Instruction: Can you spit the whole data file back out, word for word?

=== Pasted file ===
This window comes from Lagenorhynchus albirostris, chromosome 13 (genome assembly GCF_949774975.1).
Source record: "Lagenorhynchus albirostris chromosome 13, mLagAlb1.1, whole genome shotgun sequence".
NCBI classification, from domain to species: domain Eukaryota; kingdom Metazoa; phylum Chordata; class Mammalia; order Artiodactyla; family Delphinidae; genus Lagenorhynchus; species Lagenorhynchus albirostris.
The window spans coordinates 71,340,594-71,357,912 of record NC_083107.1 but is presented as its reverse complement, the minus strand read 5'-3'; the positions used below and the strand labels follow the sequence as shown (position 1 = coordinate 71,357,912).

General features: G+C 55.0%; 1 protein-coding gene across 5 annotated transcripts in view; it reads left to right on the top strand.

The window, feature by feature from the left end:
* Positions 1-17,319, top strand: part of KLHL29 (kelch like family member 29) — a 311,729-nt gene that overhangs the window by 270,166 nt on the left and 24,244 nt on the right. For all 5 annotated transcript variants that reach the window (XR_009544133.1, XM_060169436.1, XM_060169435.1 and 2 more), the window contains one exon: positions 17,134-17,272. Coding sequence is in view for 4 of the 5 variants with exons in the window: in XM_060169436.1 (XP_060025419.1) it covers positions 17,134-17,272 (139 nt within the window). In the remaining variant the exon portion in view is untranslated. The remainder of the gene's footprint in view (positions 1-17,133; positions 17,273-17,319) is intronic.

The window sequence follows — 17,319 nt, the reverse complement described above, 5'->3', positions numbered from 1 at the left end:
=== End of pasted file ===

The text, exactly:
This window comes from Lagenorhynchus albirostris, chromosome 13 (genome assembly GCF_949774975.1).
Source record: "Lagenorhynchus albirostris chromosome 13, mLagAlb1.1, whole genome shotgun sequence".
NCBI classification, from domain to species: domain Eukaryota; kingdom Metazoa; phylum Chordata; class Mammalia; order Artiodactyla; family Delphinidae; genus Lagenorhynchus; species Lagenorhynchus albirostris.
The window spans coordinates 71,340,594-71,357,912 of record NC_083107.1 but is presented as its reverse complement, the minus strand read 5'-3'; the positions used below and the strand labels follow the sequence as shown (position 1 = coordinate 71,357,912).

General features: G+C 55.0%; 1 protein-coding gene across 5 annotated transcripts in view; it reads left to right on the top strand.

The window, feature by feature from the left end:
* Positions 1-17,319, top strand: part of KLHL29 (kelch like family member 29) — a 311,729-nt gene that overhangs the window by 270,166 nt on the left and 24,244 nt on the right. For all 5 annotated transcript variants that reach the window (XR_009544133.1, XM_060169436.1, XM_060169435.1 and 2 more), the window contains one exon: positions 17,134-17,272. Coding sequence is in view for 4 of the 5 variants with exons in the window: in XM_060169436.1 (XP_060025419.1) it covers positions 17,134-17,272 (139 nt within the window). In the remaining variant the exon portion in view is untranslated. The remainder of the gene's footprint in view (positions 1-17,133; positions 17,273-17,319) is intronic.

The window sequence follows — 17,319 nt, the reverse complement described above, 5'->3', positions numbered from 1 at the left end: